Making sense of the irrational

As individuals, we like to think of ourselves as generally pretty rational. Nobody wants to be seen as illogical, or to admit that, sometimes, our decision making process is driven by impulsive emotions, rather than hard facts.

In reality, however, logic and carefully calculated reason are rarely the key driving force in our lives - especially when it comes to our purchase decisions.

In a survey, Clicktale found that 76% of big data professionals believe that consumers are “fundamentally irrational” when they shop. Given that these data professionals have devoted their whole careers to understanding consumer behavior, that’s probably not a good sign for those brands looking to gather logical explanations for their customers’ decision making processes.

This is not only because consumer decision making is often fundamentally irrational, but also because consumers are just so bad at self-assessing what they want and what drives their shopping needs.

A classic example of this comes from Google. Traditionally, Google has always listed between 8-10 results on every page of its search listings. Recently however, the search giant turned to its customers to find out what they thought would make its service better. A huge number of these customers requested a greater number of listings on every search results page. As such, Google obliged and trialled increasing the number to 15, or even 20 results a page.

The result? A massive drop off in the number of people accessing the results and a decline in user satisfaction levels. The additional choices were making it harder for users to know what to click and were ultimately making it more difficult to narrow down the information available to them. 

It turns out that what consumers said they wanted, wasn’t actually what they needed. By overestimating the rationality of their decision making process (assuming that more comparative options would deliver a better result) consumers actually ended up voting for something that made their experiences worse rather than better.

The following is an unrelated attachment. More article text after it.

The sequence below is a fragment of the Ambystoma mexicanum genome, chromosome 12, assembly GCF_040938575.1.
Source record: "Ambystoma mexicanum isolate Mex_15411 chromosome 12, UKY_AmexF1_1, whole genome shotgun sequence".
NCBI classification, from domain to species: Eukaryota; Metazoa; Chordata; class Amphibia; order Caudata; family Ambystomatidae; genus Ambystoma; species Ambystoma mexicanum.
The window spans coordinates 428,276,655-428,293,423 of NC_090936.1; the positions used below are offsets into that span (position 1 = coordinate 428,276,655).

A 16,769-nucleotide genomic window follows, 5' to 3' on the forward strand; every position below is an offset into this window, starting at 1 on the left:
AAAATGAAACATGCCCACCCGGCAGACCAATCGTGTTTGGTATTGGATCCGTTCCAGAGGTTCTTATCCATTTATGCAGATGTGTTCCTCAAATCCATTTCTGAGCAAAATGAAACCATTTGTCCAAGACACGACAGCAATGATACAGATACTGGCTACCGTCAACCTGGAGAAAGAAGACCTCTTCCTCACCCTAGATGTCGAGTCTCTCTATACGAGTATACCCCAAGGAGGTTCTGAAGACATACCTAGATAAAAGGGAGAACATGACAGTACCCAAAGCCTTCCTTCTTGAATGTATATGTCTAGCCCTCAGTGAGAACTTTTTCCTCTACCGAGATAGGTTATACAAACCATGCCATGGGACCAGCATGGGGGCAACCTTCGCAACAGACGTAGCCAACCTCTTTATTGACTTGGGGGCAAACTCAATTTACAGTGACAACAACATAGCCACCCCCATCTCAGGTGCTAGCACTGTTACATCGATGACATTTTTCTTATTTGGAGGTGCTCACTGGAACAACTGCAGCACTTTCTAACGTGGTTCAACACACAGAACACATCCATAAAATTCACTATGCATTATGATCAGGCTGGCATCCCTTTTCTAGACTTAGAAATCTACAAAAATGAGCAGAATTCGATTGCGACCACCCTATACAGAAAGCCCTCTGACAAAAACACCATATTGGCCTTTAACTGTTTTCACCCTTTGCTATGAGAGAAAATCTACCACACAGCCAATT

This is just one example in a long list of ways that consumers misjudge their own decision making processes. According to our latest stress shopping report, consumer purchase decisions can be driven by everything from boredom, to stress, to anxiety; some consumer decisions are even influenced by the choice of music played in a store. Very few shoppers however, would identify these irrational factors when explaining what makes them shop.

So faced with this disconnect, what can marketers and brands do to truly understand and predict their customers’ decisions? The first change to make, is to stop asking customers what they think and instead start observing how they behave. Listening, rather than questioning, is the secret to true consumer understanding.

In the age of big data and experience analytics, this listening is more achievable than ever before. Through heat maps, click paths and session replays, brands can now see exactly how prospects and customers are moving through their websites and mobile applications, identifying where customers are receiving a positive experience, and where the stressors are that need to be removed.

By using these insights, businesses can for the first time truly get inside the mindset of their customers, helping us to turn the seemingly irrational, into tangible, and measurable, facts.

Talk to us to explore how customer experience analytics can improve your business
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